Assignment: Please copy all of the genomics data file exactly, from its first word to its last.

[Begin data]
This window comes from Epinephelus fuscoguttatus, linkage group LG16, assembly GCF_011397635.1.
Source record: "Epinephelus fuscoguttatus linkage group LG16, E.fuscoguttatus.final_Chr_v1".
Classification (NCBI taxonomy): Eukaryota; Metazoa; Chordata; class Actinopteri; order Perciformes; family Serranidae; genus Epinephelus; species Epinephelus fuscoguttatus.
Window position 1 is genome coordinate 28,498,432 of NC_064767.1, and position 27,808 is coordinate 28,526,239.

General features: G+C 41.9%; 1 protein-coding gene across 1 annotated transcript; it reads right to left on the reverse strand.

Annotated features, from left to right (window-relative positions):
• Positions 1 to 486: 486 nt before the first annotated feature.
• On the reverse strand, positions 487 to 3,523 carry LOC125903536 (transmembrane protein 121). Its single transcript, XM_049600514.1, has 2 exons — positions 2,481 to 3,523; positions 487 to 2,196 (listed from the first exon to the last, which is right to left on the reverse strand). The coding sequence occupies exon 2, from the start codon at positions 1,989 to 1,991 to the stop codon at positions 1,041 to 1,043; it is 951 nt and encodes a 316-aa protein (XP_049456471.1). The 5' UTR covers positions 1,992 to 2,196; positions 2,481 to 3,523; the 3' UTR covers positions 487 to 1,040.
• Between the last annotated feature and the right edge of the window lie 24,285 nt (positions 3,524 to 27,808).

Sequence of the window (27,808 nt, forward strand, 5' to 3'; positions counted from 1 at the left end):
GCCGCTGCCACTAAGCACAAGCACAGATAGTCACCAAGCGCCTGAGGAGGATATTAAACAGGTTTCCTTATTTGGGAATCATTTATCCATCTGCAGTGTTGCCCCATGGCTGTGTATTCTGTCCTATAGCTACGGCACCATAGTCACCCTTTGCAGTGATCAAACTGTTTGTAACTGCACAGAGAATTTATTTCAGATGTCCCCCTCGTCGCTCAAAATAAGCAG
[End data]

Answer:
This window comes from Epinephelus fuscoguttatus, linkage group LG16, assembly GCF_011397635.1.
Source record: "Epinephelus fuscoguttatus linkage group LG16, E.fuscoguttatus.final_Chr_v1".
Classification (NCBI taxonomy): Eukaryota; Metazoa; Chordata; class Actinopteri; order Perciformes; family Serranidae; genus Epinephelus; species Epinephelus fuscoguttatus.
Window position 1 is genome coordinate 28,498,432 of NC_064767.1, and position 27,808 is coordinate 28,526,239.

General features: G+C 41.9%; 1 protein-coding gene across 1 annotated transcript; it reads right to left on the reverse strand.

Annotated features, from left to right (window-relative positions):
• Positions 1 to 486: 486 nt before the first annotated feature.
• On the reverse strand, positions 487 to 3,523 carry LOC125903536 (transmembrane protein 121). Its single transcript, XM_049600514.1, has 2 exons — positions 2,481 to 3,523; positions 487 to 2,196 (listed from the first exon to the last, which is right to left on the reverse strand). The coding sequence occupies exon 2, from the start codon at positions 1,989 to 1,991 to the stop codon at positions 1,041 to 1,043; it is 951 nt and encodes a 316-aa protein (XP_049456471.1). The 5' UTR covers positions 1,992 to 2,196; positions 2,481 to 3,523; the 3' UTR covers positions 487 to 1,040.
• Between the last annotated feature and the right edge of the window lie 24,285 nt (positions 3,524 to 27,808).

Sequence of the window (27,808 nt, forward strand, 5' to 3'; positions counted from 1 at the left end):
GCCGCTGCCACTAAGCACAAGCACAGATAGTCACCAAGCGCCTGAGGAGGATATTAAACAGGTTTCCTTATTTGGGAATCATTTATCCATCTGCAGTGTTGCCCCATGGCTGTGTATTCTGTCCTATAGCTACGGCACCATAGTCACCCTTTGCAGTGATCAAACTGTTTGTAACTGCACAGAGAATTTATTTCAGATGTCCCCCTCGTCGCTCAAAATAAGCAG